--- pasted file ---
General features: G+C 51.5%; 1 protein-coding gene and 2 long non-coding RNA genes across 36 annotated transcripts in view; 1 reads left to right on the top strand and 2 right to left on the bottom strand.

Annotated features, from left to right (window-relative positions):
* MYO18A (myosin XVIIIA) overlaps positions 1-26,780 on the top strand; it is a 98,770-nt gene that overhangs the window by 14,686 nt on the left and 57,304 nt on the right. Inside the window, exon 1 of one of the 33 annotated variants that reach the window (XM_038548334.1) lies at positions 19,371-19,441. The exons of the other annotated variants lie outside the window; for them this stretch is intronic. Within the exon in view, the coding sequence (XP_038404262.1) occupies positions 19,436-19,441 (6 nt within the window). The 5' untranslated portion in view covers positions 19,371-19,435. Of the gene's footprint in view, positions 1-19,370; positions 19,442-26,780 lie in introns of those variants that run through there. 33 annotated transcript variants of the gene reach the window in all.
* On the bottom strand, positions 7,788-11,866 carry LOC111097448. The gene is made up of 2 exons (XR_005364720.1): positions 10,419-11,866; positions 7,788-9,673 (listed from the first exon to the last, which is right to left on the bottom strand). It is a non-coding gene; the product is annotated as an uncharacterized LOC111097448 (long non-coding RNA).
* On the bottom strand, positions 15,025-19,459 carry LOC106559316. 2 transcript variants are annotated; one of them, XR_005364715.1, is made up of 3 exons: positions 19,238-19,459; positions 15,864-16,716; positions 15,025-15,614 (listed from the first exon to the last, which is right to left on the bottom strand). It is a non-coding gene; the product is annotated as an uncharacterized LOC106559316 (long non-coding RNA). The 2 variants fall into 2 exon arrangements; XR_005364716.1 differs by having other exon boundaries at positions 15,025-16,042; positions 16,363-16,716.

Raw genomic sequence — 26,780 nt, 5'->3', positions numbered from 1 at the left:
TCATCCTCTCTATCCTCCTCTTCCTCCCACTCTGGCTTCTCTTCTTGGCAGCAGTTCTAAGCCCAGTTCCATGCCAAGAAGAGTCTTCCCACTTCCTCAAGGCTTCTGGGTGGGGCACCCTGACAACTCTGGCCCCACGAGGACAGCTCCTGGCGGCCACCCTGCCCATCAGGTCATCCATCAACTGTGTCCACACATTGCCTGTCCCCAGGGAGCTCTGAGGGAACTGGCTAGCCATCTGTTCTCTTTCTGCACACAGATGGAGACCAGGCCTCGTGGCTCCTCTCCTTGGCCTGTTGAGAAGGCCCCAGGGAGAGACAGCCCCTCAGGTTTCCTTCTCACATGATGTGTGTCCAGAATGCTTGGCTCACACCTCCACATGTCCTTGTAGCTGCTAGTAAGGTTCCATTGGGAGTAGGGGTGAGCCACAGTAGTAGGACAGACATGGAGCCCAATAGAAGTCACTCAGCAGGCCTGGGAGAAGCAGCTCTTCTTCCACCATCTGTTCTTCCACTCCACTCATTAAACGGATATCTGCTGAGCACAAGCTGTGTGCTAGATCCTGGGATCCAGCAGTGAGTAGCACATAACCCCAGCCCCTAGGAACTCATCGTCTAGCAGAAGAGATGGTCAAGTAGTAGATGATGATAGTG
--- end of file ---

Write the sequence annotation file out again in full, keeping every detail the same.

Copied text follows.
General features: G+C 51.5%; 1 protein-coding gene and 2 long non-coding RNA genes across 36 annotated transcripts in view; 1 reads left to right on the top strand and 2 right to left on the bottom strand.

Annotated features, from left to right (window-relative positions):
* MYO18A (myosin XVIIIA) overlaps positions 1-26,780 on the top strand; it is a 98,770-nt gene that overhangs the window by 14,686 nt on the left and 57,304 nt on the right. Inside the window, exon 1 of one of the 33 annotated variants that reach the window (XM_038548334.1) lies at positions 19,371-19,441. The exons of the other annotated variants lie outside the window; for them this stretch is intronic. Within the exon in view, the coding sequence (XP_038404262.1) occupies positions 19,436-19,441 (6 nt within the window). The 5' untranslated portion in view covers positions 19,371-19,435. Of the gene's footprint in view, positions 1-19,370; positions 19,442-26,780 lie in introns of those variants that run through there. 33 annotated transcript variants of the gene reach the window in all.
* On the bottom strand, positions 7,788-11,866 carry LOC111097448. The gene is made up of 2 exons (XR_005364720.1): positions 10,419-11,866; positions 7,788-9,673 (listed from the first exon to the last, which is right to left on the bottom strand). It is a non-coding gene; the product is annotated as an uncharacterized LOC111097448 (long non-coding RNA).
* On the bottom strand, positions 15,025-19,459 carry LOC106559316. 2 transcript variants are annotated; one of them, XR_005364715.1, is made up of 3 exons: positions 19,238-19,459; positions 15,864-16,716; positions 15,025-15,614 (listed from the first exon to the last, which is right to left on the bottom strand). It is a non-coding gene; the product is annotated as an uncharacterized LOC106559316 (long non-coding RNA). The 2 variants fall into 2 exon arrangements; XR_005364716.1 differs by having other exon boundaries at positions 15,025-16,042; positions 16,363-16,716.

Raw genomic sequence — 26,780 nt, 5'->3', positions numbered from 1 at the left:
TCATCCTCTCTATCCTCCTCTTCCTCCCACTCTGGCTTCTCTTCTTGGCAGCAGTTCTAAGCCCAGTTCCATGCCAAGAAGAGTCTTCCCACTTCCTCAAGGCTTCTGGGTGGGGCACCCTGACAACTCTGGCCCCACGAGGACAGCTCCTGGCGGCCACCCTGCCCATCAGGTCATCCATCAACTGTGTCCACACATTGCCTGTCCCCAGGGAGCTCTGAGGGAACTGGCTAGCCATCTGTTCTCTTTCTGCACACAGATGGAGACCAGGCCTCGTGGCTCCTCTCCTTGGCCTGTTGAGAAGGCCCCAGGGAGAGACAGCCCCTCAGGTTTCCTTCTCACATGATGTGTGTCCAGAATGCTTGGCTCACACCTCCACATGTCCTTGTAGCTGCTAGTAAGGTTCCATTGGGAGTAGGGGTGAGCCACAGTAGTAGGACAGACATGGAGCCCAATAGAAGTCACTCAGCAGGCCTGGGAGAAGCAGCTCTTCTTCCACCATCTGTTCTTCCACTCCACTCATTAAACGGATATCTGCTGAGCACAAGCTGTGTGCTAGATCCTGGGATCCAGCAGTGAGTAGCACATAACCCCAGCCCCTAGGAACTCATCGTCTAGCAGAAGAGATGGTCAAGTAGTAGATGATGATAGTG